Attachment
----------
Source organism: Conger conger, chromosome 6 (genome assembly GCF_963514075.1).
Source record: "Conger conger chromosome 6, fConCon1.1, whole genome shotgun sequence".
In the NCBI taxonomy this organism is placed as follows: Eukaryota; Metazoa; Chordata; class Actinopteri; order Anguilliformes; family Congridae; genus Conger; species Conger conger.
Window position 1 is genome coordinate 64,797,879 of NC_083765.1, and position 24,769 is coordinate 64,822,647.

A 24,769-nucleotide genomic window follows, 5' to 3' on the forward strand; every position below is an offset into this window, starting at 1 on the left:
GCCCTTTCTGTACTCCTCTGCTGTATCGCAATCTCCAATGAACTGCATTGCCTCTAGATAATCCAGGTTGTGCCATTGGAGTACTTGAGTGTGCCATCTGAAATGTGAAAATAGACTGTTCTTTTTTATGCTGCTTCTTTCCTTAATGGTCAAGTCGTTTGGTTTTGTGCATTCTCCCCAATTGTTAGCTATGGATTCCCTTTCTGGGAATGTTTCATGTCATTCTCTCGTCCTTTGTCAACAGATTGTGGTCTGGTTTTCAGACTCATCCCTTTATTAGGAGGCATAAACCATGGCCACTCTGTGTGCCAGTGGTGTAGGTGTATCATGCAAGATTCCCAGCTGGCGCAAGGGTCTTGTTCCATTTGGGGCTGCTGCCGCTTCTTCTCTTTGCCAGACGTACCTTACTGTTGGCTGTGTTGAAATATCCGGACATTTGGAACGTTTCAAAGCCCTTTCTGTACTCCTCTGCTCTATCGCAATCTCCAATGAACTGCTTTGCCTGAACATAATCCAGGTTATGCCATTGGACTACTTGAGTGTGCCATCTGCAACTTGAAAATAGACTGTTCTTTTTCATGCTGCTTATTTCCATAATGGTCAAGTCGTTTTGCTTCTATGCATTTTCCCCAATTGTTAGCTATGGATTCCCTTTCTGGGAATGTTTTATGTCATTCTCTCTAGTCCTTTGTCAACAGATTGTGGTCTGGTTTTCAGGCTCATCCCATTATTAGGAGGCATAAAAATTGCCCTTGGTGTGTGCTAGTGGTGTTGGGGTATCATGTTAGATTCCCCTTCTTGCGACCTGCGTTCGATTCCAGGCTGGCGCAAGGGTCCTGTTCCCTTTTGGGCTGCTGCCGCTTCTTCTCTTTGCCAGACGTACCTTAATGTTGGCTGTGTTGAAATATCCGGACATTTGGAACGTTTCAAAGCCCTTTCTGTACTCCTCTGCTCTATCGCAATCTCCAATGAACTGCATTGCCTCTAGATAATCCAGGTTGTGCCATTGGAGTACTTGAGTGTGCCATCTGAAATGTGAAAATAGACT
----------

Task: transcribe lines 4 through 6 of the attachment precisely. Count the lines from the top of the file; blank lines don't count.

Window position 1 is genome coordinate 64,797,879 of NC_083765.1, and position 24,769 is coordinate 64,822,647.

A 24,769-nucleotide genomic window follows, 5' to 3' on the forward strand; every position below is an offset into this window, starting at 1 on the left:
GCCCTTTCTGTACTCCTCTGCTGTATCGCAATCTCCAATGAACTGCATTGCCTCTAGATAATCCAGGTTGTGCCATTGGAGTACTTGAGTGTGCCATCTGAAATGTGAAAATAGACTGTTCTTTTTTATGCTGCTTCTTTCCTTAATGGTCAAGTCGTTTGGTTTTGTGCATTCTCCCCAATTGTTAGCTATGGATTCCCTTTCTGGGAATGTTTCATGTCATTCTCTCGTCCTTTGTCAACAGATTGTGGTCTGGTTTTCAGACTCATCCCTTTATTAGGAGGCATAAACCATGGCCACTCTGTGTGCCAGTGGTGTAGGTGTATCATGCAAGATTCCCAGCTGGCGCAAGGGTCTTGTTCCATTTGGGGCTGCTGCCGCTTCTTCTCTTTGCCAGACGTACCTTACTGTTGGCTGTGTTGAAATATCCGGACATTTGGAACGTTTCAAAGCCCTTTCTGTACTCCTCTGCTCTATCGCAATCTCCAATGAACTGCTTTGCCTGAACATAATCCAGGTTATGCCATTGGACTACTTGAGTGTGCCATCTGCAACTTGAAAATAGACTGTTCTTTTTCATGCTGCTTATTTCCATAATGGTCAAGTCGTTTTGCTTCTATGCATTTTCCCCAATTGTTAGCTATGGATTCCCTTTCTGGGAATGTTTTATGTCATTCTCTCTAGTCCTTTGTCAACAGATTGTGGTCTGGTTTTCAGGCTCATCCCATTATTAGGAGGCATAAAAATTGCCCTTGGTGTGTGCTAGTGGTGTTGGGGTATCATGTTAGATTCCCCTTCTTGCGACCTGCGTTCGATTCCAGGCTGGCGCAAGGGTCCTGTTCCCTTTTGGGCTGCTGCCGCTTCTTCTCTTTGCCAGACGTACCTTAATGTTGGCTGTGTTGAAATATCCGGACATTTGGAACGTTTCAAAGCCCTTTCTGTACTCCTCTGCTCTATCGCAATCTCCAATGAACTGCATTGCCTCTAGATAATCCAGGTTGTGCCATTGGAGTACTTGAGTGTGCCATCTGAAATGTGAAAATAGACT